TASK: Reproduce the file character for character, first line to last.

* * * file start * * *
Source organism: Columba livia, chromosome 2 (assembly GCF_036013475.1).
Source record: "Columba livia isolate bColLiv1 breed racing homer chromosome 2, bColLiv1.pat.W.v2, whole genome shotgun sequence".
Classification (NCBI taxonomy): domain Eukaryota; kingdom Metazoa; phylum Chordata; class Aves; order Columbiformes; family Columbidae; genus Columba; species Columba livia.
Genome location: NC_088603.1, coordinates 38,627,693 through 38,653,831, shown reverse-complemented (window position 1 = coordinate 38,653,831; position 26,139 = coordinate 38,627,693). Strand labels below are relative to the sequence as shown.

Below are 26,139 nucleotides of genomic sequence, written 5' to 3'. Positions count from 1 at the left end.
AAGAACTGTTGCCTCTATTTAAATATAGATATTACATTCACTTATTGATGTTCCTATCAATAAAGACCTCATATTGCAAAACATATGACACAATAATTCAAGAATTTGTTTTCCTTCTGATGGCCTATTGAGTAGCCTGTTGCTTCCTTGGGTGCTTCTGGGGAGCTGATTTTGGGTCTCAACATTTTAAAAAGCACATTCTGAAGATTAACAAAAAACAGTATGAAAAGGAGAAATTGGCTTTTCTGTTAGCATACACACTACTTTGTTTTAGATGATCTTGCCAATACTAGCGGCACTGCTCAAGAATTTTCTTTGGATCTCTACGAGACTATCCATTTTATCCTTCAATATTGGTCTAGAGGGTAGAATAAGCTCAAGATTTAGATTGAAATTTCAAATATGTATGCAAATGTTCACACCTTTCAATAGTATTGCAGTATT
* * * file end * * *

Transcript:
Source organism: Columba livia, chromosome 2 (assembly GCF_036013475.1).
Source record: "Columba livia isolate bColLiv1 breed racing homer chromosome 2, bColLiv1.pat.W.v2, whole genome shotgun sequence".
Classification (NCBI taxonomy): domain Eukaryota; kingdom Metazoa; phylum Chordata; class Aves; order Columbiformes; family Columbidae; genus Columba; species Columba livia.
Genome location: NC_088603.1, coordinates 38,627,693 through 38,653,831, shown reverse-complemented (window position 1 = coordinate 38,653,831; position 26,139 = coordinate 38,627,693). Strand labels below are relative to the sequence as shown.

Below are 26,139 nucleotides of genomic sequence, written 5' to 3'. Positions count from 1 at the left end.
AAGAACTGTTGCCTCTATTTAAATATAGATATTACATTCACTTATTGATGTTCCTATCAATAAAGACCTCATATTGCAAAACATATGACACAATAATTCAAGAATTTGTTTTCCTTCTGATGGCCTATTGAGTAGCCTGTTGCTTCCTTGGGTGCTTCTGGGGAGCTGATTTTGGGTCTCAACATTTTAAAAAGCACATTCTGAAGATTAACAAAAAACAGTATGAAAAGGAGAAATTGGCTTTTCTGTTAGCATACACACTACTTTGTTTTAGATGATCTTGCCAATACTAGCGGCACTGCTCAAGAATTTTCTTTGGATCTCTACGAGACTATCCATTTTATCCTTCAATATTGGTCTAGAGGGTAGAATAAGCTCAAGATTTAGATTGAAATTTCAAATATGTATGCAAATGTTCACACCTTTCAATAGTATTGCAGTATT